The First Great Awakening 1730-1830
Problem: The Enlightenment emerged out of Renaissance humanism, the Scientific Revolution and the work of Francis Bacon and Isaac Newton, culminating in the 1789 outbreak of the French Revolution. Philosophers and scientists of the period widely circulated their ideas through meetings especially at Masonic lodges, and through mass publications made possible with the printing press, Emphasizing the replacement of religious orthodoxy, the Enlightenment broadcast new ideas of the sovereignty of reason and primacy of the the scientific method through the evidence of the senses as the source of knowledge instead of religious revelation, the priority of the pursuit of happiness over religious duty, and new ideals of liberty, progress, constitutional government, and separation of church and state. The Enlightenment was converting many people to atheism, Deism, Unitarianism and Universalism.
Reaction: Revival services placing an emphasis on sinners personally experiencing God’s love and forgiveness through sensing outpourings of the Holy Spirit held across denomination lines produced an evangelical Protestantism. Individual choice replaced the traditional Calvinist doctrine of God’s sovereignty expressed in predestination. Emotional expression of the Holy Spirit encouraged visions and mystical experiences. Critics called this enthusiasm while accusing the revivals of fostering disorder, fanaticism and heresy by enabling uneducated, itinerant preachers to build churches. The loosened denominational boundaries helped forge a common evangelical identity which became a political force.
The First Great Awakening began in the 1730s… Jonathan Edwards’ congregation was involved in a revival later called the “Frontier Revivals” in the mid-1730s…But…the Great Awakening “was still to come, ushered in by…the British evangelist George Whitefield. Whitefield arrived in Georgia in 1738…making a “triumphant campaign north from Philadelphia to New York, and back to the South”. In 1740, he visited New England, and “at every place he visited, the consequences were large and tumultuous”. Ministers from various evangelical Protestant denominations supported the Great Awakening...Additionally, pastoral styles began to change. In the late colonial period, most pastors read their sermons, which were theologically dense and advanced a particular theological argument or interpretation. Nathan O. Hatch argues that the evangelical movement of the 1740s played a key role in the development of democratic thought, as well as the belief of the free press and the belief that information should be shared and completely unbiased and uncontrolled.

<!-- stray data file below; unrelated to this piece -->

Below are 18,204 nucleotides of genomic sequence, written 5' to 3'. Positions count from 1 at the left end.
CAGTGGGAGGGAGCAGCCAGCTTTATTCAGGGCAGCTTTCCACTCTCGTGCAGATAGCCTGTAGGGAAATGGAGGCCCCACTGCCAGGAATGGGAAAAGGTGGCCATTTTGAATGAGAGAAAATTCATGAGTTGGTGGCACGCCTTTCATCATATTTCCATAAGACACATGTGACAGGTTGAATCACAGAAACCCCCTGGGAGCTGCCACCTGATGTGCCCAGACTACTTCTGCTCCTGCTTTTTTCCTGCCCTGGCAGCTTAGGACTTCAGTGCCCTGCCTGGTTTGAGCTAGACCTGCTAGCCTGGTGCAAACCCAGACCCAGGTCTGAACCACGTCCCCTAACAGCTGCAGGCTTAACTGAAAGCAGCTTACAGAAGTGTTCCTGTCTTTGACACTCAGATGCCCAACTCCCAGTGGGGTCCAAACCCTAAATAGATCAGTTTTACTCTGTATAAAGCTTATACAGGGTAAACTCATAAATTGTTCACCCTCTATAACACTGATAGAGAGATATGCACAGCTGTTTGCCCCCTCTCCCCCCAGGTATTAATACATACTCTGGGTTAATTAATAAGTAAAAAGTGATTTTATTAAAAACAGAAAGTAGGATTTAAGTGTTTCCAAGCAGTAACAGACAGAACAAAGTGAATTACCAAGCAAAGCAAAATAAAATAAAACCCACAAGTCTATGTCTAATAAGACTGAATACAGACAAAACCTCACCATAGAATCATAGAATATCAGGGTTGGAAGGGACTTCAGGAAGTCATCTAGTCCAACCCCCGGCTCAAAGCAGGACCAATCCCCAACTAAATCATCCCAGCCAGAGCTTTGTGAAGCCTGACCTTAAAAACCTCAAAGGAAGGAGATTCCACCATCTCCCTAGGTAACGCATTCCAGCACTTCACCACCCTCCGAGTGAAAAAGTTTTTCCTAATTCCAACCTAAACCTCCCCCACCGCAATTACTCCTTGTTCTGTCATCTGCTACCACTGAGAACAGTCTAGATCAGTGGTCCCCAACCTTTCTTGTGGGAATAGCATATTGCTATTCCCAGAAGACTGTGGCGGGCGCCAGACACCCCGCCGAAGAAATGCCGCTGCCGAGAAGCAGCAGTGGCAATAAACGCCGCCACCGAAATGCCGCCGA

But ironically, the belief of information being shared completely unbiased and uncontrolled is contradicted by the emotional strings being played by the purveyor of information, frankly exhibited today in the press by the conservative (Fox News) and liberal (CNN).
Michał Choiński argues that the First Great Awakening marks the birth of the American “rhetoric of the revival” understood as “a particular mode of preaching in which the speaker employs and it has a really wide array of patterns and communicative strategies to initiate religious conversions and spiritual regeneration among the hearers”.
Evangelistic fervor is absolutely what fans the winds of political change invariably resulting in war.
All these theological, social, and rhetorical notions ushered in the period of the American Revolution. This contributed to create a demand for religious freedom.
During the Revolutionary era, the pulpit played a key role in encouraging dissent. The political activism of these black-robed ministers earned them the name “the black regiment…”At the bottom of the original Declaration of Independence, the Continental Congress ordered copies of the Declaration first be sent not to town clerks or newspapers but to parish ministers, who were “required to read the same to their respective congregations, as soon as divine service is ended, in the afternoon, on the first Lord’s day after they have received it.”